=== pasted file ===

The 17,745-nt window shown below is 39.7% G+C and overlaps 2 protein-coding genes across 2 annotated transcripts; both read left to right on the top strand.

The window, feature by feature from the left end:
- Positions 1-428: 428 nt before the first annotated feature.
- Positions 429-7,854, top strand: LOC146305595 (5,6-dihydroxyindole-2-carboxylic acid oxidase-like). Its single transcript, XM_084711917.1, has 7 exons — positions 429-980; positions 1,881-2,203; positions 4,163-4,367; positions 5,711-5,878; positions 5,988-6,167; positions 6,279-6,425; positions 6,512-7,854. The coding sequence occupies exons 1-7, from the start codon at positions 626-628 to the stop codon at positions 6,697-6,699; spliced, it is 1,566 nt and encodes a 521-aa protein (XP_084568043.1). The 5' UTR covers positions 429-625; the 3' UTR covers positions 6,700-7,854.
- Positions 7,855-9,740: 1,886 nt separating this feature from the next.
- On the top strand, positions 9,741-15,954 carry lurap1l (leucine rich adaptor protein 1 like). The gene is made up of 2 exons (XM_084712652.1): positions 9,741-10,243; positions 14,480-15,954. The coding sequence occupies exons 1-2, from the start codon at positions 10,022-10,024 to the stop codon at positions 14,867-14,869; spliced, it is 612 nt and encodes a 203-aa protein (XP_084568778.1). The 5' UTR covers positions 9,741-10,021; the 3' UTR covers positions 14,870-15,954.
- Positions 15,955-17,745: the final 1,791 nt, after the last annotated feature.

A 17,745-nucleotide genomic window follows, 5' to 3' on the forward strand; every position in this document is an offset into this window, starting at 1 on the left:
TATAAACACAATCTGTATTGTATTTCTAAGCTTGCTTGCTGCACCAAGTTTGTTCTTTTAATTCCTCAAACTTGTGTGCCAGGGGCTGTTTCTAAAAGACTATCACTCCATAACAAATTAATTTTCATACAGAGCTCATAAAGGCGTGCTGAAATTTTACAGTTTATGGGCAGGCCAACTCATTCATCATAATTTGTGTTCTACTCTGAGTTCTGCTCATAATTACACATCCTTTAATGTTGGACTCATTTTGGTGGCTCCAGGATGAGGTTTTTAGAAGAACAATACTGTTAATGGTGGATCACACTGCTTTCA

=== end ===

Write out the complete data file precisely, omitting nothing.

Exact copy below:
The 17,745-nt window shown below is 39.7% G+C and overlaps 2 protein-coding genes across 2 annotated transcripts; both read left to right on the top strand.

The window, feature by feature from the left end:
- Positions 1-428: 428 nt before the first annotated feature.
- Positions 429-7,854, top strand: LOC146305595 (5,6-dihydroxyindole-2-carboxylic acid oxidase-like). Its single transcript, XM_084711917.1, has 7 exons — positions 429-980; positions 1,881-2,203; positions 4,163-4,367; positions 5,711-5,878; positions 5,988-6,167; positions 6,279-6,425; positions 6,512-7,854. The coding sequence occupies exons 1-7, from the start codon at positions 626-628 to the stop codon at positions 6,697-6,699; spliced, it is 1,566 nt and encodes a 521-aa protein (XP_084568043.1). The 5' UTR covers positions 429-625; the 3' UTR covers positions 6,700-7,854.
- Positions 7,855-9,740: 1,886 nt separating this feature from the next.
- On the top strand, positions 9,741-15,954 carry lurap1l (leucine rich adaptor protein 1 like). The gene is made up of 2 exons (XM_084712652.1): positions 9,741-10,243; positions 14,480-15,954. The coding sequence occupies exons 1-2, from the start codon at positions 10,022-10,024 to the stop codon at positions 14,867-14,869; spliced, it is 612 nt and encodes a 203-aa protein (XP_084568778.1). The 5' UTR covers positions 9,741-10,021; the 3' UTR covers positions 14,870-15,954.
- Positions 15,955-17,745: the final 1,791 nt, after the last annotated feature.

A 17,745-nucleotide genomic window follows, 5' to 3' on the forward strand; every position in this document is an offset into this window, starting at 1 on the left:
TATAAACACAATCTGTATTGTATTTCTAAGCTTGCTTGCTGCACCAAGTTTGTTCTTTTAATTCCTCAAACTTGTGTGCCAGGGGCTGTTTCTAAAAGACTATCACTCCATAACAAATTAATTTTCATACAGAGCTCATAAAGGCGTGCTGAAATTTTACAGTTTATGGGCAGGCCAACTCATTCATCATAATTTGTGTTCTACTCTGAGTTCTGCTCATAATTACACATCCTTTAATGTTGGACTCATTTTGGTGGCTCCAGGATGAGGTTTTTAGAAGAACAATACTGTTAATGGTGGATCACACTGCTTTCA